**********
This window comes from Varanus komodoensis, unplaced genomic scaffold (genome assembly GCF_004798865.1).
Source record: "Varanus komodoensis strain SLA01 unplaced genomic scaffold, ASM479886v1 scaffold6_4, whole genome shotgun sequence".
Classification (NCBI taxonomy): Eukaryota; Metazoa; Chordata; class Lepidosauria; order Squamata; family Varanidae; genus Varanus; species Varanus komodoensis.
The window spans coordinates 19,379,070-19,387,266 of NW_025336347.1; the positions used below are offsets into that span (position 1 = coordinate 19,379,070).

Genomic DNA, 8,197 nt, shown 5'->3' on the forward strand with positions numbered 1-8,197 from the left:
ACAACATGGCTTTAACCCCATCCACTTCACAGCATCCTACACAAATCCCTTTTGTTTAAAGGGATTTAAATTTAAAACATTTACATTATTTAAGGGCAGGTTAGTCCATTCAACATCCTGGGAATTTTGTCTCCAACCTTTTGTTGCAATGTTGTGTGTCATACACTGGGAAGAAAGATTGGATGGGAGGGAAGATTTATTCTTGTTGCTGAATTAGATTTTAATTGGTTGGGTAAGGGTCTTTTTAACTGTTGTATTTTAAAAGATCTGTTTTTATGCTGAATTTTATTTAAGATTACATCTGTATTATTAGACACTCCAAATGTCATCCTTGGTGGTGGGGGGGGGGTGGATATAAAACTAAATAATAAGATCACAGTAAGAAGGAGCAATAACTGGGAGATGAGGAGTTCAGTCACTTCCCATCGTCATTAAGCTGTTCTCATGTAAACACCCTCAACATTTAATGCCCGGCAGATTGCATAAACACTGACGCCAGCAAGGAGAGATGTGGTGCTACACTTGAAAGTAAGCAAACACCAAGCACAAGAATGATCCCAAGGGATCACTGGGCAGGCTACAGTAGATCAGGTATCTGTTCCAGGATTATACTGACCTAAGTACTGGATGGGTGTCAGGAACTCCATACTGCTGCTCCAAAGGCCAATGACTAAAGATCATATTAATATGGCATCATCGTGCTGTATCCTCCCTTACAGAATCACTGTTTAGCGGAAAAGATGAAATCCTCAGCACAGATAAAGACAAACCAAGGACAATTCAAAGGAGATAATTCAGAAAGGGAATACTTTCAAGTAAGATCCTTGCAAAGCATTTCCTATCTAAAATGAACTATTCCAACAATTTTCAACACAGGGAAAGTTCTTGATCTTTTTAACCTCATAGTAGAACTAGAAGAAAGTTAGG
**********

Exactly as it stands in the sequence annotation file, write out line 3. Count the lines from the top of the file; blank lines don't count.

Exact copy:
Classification (NCBI taxonomy): Eukaryota; Metazoa; Chordata; class Lepidosauria; order Squamata; family Varanidae; genus Varanus; species Varanus komodoensis.